Call to Democrats, Rerouted

RESPONSE TO — Secretary of College Democrats Speaks Out

The main thrust of Dave Chapman’s opinion is that the midterm “shellacking” should be a wake-up call for Democrats, who are in serious danger in 2012 — and I agree. It would be difficult, however, for me to disagree more about what course of action this wake-up call demands.

The narrative of the jumbled Democratic docket is a myth that no liberal of any color should perpetuate; the left-center caucus did in fact tackle the economy first. Further, they tried to work with Republicans. Econ 102 and the past 100 years of history validate Obama’s fiscal stimulus as the best move toward “making conditions conducive to job creation.” However, Republicans made it clear from day one that fixing the economy was not “something that both parties wanted” — the anemic stimulus was too watered down by the other side of the aisle to have the desired affect, although economists generally agree that it prevented the economy from slipping into further decline. While some may argue that Keynesian economics are “divisive” and even “socialist”, the right’s only solution was more tax cuts (those worked well under Bush, right?), which economists now know are relatively ineffective compared to a stimulus.

Now as for the notion that the electoral prescription for Democrats is to move to the right, let us examine the evidence. Chapman himself asserts that conservative Blue Dogs took the brunt of the Great Shellacking, so I’m not precisely sure why it is suggested the entire caucus follow their lead. To be sure, these Democrats were elected by historically conservative districts, but they were not elected on a conservative platform. How many of us know the specific positions of the representatives we elect? People vote for tickets — and in 2008, when many of these Blue Dogs were elected, the face of the Democratic ticket was Barack Obama. These Dogs were elected on a (relatively) progressive platform — remember “Change”? Perhaps they were kicked out due to the decided lack of “progress” made during the last two years. Chapman does not consider this possibility.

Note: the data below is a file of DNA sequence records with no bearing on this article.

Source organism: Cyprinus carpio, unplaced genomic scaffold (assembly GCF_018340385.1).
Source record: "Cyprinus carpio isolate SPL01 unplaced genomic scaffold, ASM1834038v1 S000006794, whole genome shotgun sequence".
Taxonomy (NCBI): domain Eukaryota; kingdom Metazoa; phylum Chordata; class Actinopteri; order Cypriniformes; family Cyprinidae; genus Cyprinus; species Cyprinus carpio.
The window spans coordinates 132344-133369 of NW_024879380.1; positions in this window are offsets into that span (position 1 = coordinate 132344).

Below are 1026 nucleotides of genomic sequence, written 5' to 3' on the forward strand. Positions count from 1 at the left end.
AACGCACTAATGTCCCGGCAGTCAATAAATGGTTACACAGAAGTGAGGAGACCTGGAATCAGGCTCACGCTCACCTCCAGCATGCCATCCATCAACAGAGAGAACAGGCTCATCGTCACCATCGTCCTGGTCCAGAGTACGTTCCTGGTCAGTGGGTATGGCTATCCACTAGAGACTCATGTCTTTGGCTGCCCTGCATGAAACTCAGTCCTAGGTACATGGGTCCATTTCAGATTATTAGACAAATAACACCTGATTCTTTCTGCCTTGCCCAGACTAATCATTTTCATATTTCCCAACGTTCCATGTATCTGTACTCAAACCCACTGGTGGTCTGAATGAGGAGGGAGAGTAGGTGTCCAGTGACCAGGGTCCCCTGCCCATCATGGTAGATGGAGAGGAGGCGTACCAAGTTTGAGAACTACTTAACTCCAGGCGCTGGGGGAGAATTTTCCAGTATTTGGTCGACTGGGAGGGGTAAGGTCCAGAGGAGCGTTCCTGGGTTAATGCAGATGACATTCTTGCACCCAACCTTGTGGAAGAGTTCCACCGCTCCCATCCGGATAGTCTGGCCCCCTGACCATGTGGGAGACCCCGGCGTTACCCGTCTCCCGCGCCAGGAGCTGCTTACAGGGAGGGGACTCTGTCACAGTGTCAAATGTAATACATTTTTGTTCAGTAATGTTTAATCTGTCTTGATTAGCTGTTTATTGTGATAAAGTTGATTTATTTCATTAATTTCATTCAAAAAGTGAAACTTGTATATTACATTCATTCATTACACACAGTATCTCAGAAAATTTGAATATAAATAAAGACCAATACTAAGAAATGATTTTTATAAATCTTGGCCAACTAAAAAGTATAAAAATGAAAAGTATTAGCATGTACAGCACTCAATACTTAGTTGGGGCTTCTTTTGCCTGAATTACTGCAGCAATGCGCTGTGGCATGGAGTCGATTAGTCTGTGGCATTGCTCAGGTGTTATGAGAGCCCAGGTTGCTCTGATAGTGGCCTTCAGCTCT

The fact is that those young and liberal voters, who ushered these Blue Dogs into office on a wave of hope for liberal change, made no effort to have their voices heard this November. And why should they have? They were ignored for two years. The mistake of the last two years has not been over-playing to some marginal “progressive crowd,” but under-playing to the masses who demand progressive change. Which radical policies have so “alienated” the party? The fiscal stimulus, which probably would have been supported by more moderate Republicans like Nixon and H.W. Bush? The healthcare “reform” bill, similar to measures proposed by Republicans in the recent past? The repeal of “Don’t Ask, Don’t Tell”? Never mind. Drug policy reform — on which not even those hippies in California could overcome the special interests in opposition? Or, possibly, nuclear arms reduction? Balderdash. The “progressive crowd” in this country has not been played to, but played against, with serious repercussions for Democrats who count on this hardly-marginal congregation.

Chapman advocates bipartisanship and a convergence to the “center”, but these two goals are irreconcilable in today’s political climate. Whether compared to other, wealthy, developed nations or the past 80 years of America’s own history, today’s Democrats are further to the right than any left-leaning party anywhere. Ever. The solution to Democratic woes then, it would seem, is to embrace the progressive agenda this caucus was entrusted with in 2008.

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